The Star-News


Project 30? Twenty-nine feels just fine to this track fan

Mon, Aug 20 2012 02:45 PM Posted By: Trent Warren

The United States finished the 2012 London Olympics with 104 medals, 46 of them gold. Both figures were the most for any country.

Two thousand athletes participated in the Olympic track and field competition, making it the largest sport in the Olympics.

The U.S. track and field team set a goal of winning 30 medals, dubbed Project 30, and with a final medal count of 29, the American team should be ecstatic with its performance.

Some favorites faltered while many newcomers pleasantly surprised both their teammates and the world to make it one exciting Olympics.

The major surprise for the U.S. team came in distance running. Galen Rupp’s second- place finish in the 10,000 meters and Leo Manzano’s second-place finish in the 1,500 meters were unexpected. It was the first time since the 1960s that an American medaled in either of those events.

On the final day of the Olympics, U.S. marathoner Meb Keflezighi barely finished out of the medals in fourth place; he made a valiant effort by surging from 17th place at the halfway mark of the race.

In the sprints, the U.S. women won both the 4x400-meter relay and the 4x100-meter relay. They broke the world record in the 4x100 with a time of 40.82 seconds.

The U.S. men finished second in both relay races.

American athletes will be wearing a lot of heavy hardware after their stunning performances at these Olympics.

The most decorated U.S. athletes include 200-meter and relay sprinter Allyson Felix (three medals), 100-meter and relay sprinter Camelita Jeter (two medals), 400-meter and relay sprinter Sanya Richards-Ross (two medals), long and triple jumper Will Claye (two medals) and 100-meter and relay sprinter Justin Gatlin (two medals).

Claye trains at the Chula Vista Olympic Training Center.

A fairy tale ending was never scripted, however.

Painful replays struck both pole-vaulter Brad Walker and 1,500-meter runner Morgan Uceny.

Walker, who failed to make the opening height in qualifying in Beijing, advanced to the final in London but could not clear the opening height when it mattered most for a medal.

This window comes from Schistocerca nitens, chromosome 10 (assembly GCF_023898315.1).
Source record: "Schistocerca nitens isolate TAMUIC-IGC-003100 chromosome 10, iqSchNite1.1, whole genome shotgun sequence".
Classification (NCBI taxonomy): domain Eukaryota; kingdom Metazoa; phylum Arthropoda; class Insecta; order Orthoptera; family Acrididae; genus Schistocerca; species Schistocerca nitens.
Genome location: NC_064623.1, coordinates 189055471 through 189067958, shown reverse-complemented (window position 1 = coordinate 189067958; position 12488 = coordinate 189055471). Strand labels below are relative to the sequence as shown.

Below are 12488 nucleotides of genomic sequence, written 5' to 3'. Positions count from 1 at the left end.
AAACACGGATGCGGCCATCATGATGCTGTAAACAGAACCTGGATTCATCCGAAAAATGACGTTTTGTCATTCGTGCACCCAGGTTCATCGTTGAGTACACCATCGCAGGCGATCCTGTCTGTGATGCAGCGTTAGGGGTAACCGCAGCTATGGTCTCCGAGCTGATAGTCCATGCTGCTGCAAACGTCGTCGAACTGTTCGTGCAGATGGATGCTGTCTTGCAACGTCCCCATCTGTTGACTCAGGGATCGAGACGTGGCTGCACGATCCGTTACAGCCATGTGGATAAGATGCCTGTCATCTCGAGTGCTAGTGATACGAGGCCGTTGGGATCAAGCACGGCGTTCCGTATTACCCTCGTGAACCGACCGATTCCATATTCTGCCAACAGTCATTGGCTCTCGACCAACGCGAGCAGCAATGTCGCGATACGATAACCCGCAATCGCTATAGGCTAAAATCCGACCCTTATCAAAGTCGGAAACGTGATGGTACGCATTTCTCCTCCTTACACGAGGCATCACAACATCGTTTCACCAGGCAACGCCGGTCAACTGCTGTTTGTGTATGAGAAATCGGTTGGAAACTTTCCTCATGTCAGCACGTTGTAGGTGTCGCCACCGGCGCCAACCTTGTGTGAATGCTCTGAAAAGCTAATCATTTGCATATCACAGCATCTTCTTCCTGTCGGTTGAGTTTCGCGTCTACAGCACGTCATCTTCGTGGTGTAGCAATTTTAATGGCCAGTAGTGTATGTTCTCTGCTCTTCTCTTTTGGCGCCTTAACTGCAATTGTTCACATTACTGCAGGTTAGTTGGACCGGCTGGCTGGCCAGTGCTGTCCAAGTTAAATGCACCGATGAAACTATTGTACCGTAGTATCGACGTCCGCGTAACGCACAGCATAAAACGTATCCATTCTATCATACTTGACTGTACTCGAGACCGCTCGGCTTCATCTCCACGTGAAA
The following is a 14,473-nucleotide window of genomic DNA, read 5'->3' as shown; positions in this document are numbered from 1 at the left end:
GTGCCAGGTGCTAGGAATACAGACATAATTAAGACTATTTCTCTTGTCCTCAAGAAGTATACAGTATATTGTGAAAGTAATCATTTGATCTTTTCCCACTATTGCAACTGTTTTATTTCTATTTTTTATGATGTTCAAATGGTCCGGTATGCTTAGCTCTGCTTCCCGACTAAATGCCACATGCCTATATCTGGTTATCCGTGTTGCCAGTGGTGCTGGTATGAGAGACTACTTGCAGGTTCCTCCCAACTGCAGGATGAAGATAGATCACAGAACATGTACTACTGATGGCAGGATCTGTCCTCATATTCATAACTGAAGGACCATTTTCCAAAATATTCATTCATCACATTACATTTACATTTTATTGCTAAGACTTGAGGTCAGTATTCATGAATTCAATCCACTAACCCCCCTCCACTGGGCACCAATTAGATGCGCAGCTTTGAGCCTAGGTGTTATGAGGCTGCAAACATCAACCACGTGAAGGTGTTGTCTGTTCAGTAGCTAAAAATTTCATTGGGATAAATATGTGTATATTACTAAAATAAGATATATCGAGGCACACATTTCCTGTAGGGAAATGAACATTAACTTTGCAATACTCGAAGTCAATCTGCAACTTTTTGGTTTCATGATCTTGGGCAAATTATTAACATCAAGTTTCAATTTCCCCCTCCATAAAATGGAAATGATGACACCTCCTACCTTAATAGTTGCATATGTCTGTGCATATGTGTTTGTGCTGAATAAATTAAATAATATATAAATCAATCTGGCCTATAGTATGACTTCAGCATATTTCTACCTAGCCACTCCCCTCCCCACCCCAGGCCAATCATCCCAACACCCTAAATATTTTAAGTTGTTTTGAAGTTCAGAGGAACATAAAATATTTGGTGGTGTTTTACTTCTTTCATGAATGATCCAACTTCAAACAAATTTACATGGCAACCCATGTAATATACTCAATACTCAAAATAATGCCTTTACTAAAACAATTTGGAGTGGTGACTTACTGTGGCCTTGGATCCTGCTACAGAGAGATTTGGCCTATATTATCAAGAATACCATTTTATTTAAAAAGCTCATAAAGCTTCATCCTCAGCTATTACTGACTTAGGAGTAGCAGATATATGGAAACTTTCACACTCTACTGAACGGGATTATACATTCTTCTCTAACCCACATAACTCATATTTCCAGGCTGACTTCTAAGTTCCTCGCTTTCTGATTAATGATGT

Hauntingly, Morgan Uceny was tripped for the second time in consecutive 1,500 finals after previously falling at last year’s world championship.

Fortunately, both athletes should recover and be back at next year’s world championship meet in Moscow.

These Olympics had some history-making moments as well.

Jamaican sprinter Usain Bolt made it clear to the world that he is the greatest sprinter of all time. After losing twice to teammate Yohan Blake at the Jamaican Olympic Trials earlier this year, the lightening “Bolt” came back and struck in London. He won both the 100 and 200 meters and then anchored the Jamaican 4x100 team in world-record fashion.

Traditionally, the winner of the men’s decathlon earns the unofficial title of the world’s greatest athlete. After all, 10 grueling events in the short span of two days — who is Superman?

American Ashton Eaton won that distinction after winning Olympic gold in London. He set the world record in the event at this year’s U.S. Olympic Trials with 9,039 points. His total of 8,869 points in London was just short of the Olympic record of 8,893 points (set in 2004).

That has to establish him as one of the greatest decathletes. Now, I ask the question: Is he the best of all time?

American teammate Trey Hardee finished with silver with 8,671 points.

Having two U.S. athletes go one-two in the decathlon certainly made a statement.

But to me, the most impressive display in the 2012 Olympic track and field competition was the final in the 800 meters.

David Rudisha of Kenya broke his own world record with a time of 1:40.91.

Ridiculous.

Rudisha led the entire race, bringing the field with him in what, in my opinion, was the greatest track race in history. The entire eight-person field went sub-1 minute 44 seconds; five runners finished sub-1:43 and two runners finished below 1:42.

Duane Solomon was .20 seconds off the American record.

There has never been an 800-meter race that fast before, something to take note of.

Overall, America should be proud of its athletes for making such a statement at these Games.

I hope you got to watch some of the action because it won’t be till another four years that the Olympics happen again: Rio de Janeiro 2016.

Trent Warren is a 2011 graduate of Eastlake High School.


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